Samuel Coleridge-Taylor suppressed his anger while he shook the president’s hand. He couldn’t ignore the Black servants standing at attention behind them. The laughter and dancing in the room were in honor of him – but his people were still oppressed and suffering.
Even while he received accolades, he couldn’t forget that his people were second-class citizens.
As a boy, his own father had returned to Africa, abandoning him – he’d been shunned from practicing medicine in England. Samuel had spent his life determining his own destiny through the pursuit of music. But was it enough?
He’d set the poems of his friend, legendary poet Paul Laurence Dunbar, to music. He infused African influences into his compositions. But how could he show his people his heart?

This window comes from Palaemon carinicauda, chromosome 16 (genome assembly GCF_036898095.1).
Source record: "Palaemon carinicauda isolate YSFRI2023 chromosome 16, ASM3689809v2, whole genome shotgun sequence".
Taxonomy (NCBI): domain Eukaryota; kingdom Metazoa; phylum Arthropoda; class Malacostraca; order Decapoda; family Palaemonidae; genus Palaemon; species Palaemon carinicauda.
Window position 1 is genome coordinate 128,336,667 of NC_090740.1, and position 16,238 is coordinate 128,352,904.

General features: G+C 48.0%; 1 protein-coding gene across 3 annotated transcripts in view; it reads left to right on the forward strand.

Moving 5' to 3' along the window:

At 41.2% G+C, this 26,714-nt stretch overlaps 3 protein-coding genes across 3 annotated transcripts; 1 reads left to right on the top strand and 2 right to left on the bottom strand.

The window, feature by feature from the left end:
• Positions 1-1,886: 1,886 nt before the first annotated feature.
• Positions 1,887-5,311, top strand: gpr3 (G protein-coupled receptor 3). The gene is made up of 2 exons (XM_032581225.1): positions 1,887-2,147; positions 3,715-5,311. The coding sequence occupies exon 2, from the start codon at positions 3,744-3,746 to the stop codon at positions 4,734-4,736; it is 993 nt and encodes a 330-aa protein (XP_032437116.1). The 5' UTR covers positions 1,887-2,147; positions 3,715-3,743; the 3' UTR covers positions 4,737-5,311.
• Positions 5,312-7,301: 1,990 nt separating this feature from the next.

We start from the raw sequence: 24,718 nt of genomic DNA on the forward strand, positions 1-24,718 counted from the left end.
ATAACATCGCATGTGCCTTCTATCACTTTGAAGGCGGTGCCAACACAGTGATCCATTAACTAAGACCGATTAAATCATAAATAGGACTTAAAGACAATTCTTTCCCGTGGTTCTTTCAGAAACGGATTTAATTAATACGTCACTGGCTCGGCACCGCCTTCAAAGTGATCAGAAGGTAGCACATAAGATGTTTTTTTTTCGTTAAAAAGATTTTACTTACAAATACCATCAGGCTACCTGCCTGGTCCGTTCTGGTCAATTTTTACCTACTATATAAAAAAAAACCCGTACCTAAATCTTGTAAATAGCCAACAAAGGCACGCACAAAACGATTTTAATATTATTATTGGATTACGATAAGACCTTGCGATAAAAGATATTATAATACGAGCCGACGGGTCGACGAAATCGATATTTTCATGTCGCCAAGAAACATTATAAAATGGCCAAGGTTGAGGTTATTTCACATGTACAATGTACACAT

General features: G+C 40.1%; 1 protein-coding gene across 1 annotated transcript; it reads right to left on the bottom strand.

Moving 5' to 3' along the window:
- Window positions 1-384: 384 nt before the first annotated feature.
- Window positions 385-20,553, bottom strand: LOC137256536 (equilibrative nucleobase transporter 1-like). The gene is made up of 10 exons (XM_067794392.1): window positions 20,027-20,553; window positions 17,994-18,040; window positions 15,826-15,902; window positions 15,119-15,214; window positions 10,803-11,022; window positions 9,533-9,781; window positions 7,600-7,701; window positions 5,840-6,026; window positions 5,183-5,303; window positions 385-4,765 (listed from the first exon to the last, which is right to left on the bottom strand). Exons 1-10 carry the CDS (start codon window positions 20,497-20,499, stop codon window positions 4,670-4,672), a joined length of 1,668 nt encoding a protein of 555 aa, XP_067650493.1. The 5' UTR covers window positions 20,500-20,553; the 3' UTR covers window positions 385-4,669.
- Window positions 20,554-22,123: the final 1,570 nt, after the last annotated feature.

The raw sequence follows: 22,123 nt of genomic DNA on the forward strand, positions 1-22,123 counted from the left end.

He took his place in front of the musicians and raised his conductor’s bow.
These pieces were for ALL Black people suffering from discrimination in America and abroad! He stabbed the air with his bow, sending Black people a message of power and resilience.
This night – this composition – was for them. Did the U.S. President suspect anything?
Who cares? Taylor, an ardent advocate for his people, became a symbol for Black people worldwide to continue seeking excellence and fighting racism in all its forms.
Like Taylor, we too can use our gifts to uplift and impact our people around the world.